Evaluation of the dental health aide therapist workforce model in Alaska. Final Report
A majority of Alaska’s Native population lives in remote villages, accessible only by airplane, boat, four-wheeler, or snow mobile. Because of this, devising effective strategies to meet their oral health needs has posed daunting, nearly insurmountable, challenges for over a century. Since the 1960s, dental care for rural Alaska Natives has been provided primarily by itinerant dentists employed by (or under contract to) the Indian Health Service (IHS) or tribal organizations. With limited access to preventive and restorative care, disparities in oral health continue to grow: 62% of children ages 2 to 5 have untreated caries, a sizably higher proportion than among comparable groups from the lower 48 states.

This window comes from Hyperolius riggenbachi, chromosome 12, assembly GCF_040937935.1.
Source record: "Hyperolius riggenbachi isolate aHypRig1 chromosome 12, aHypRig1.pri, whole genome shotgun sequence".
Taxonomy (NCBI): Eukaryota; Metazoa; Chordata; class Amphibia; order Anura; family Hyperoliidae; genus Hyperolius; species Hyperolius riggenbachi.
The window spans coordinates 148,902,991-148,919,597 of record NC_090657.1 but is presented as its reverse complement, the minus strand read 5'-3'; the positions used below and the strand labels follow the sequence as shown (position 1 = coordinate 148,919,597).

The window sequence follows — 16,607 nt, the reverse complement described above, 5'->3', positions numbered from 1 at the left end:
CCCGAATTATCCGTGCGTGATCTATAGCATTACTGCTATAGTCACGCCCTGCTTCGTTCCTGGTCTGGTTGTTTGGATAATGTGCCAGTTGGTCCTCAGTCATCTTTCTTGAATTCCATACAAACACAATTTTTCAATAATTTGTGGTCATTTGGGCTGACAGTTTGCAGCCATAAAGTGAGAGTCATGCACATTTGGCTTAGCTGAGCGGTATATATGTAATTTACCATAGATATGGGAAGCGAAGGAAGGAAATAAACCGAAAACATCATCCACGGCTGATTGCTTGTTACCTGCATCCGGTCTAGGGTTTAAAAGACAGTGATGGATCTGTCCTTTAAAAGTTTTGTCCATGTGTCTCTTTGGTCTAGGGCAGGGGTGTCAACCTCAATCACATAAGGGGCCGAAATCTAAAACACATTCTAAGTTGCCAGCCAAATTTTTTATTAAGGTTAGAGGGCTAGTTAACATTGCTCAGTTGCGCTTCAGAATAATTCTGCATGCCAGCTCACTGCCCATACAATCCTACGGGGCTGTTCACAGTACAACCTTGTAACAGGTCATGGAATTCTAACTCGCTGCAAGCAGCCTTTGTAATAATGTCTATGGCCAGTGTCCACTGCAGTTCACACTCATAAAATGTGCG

To address these needs, in 2003 the Alaska Native Tribal Health Consortium (ANTHC), in collaboration with tribal health organizations, began the Alaska Dental Health Aide Initiative to provide dental health aide therapists (hereafter called therapists) to rural villages. Modeled after a program that began in New Zealand in 1921 and that has now been successfully emulated in many other countries worldwide, the Initiative is part of the Community Health Aide Program. There are currently 10 therapists who were trained in New Zealand and who work in a variety of practice settings, including subregional clinics and remote villages. Working under the general supervision of dentists at regional offices, therapists may perform cleanings, restorations, and uncomplicated extractions.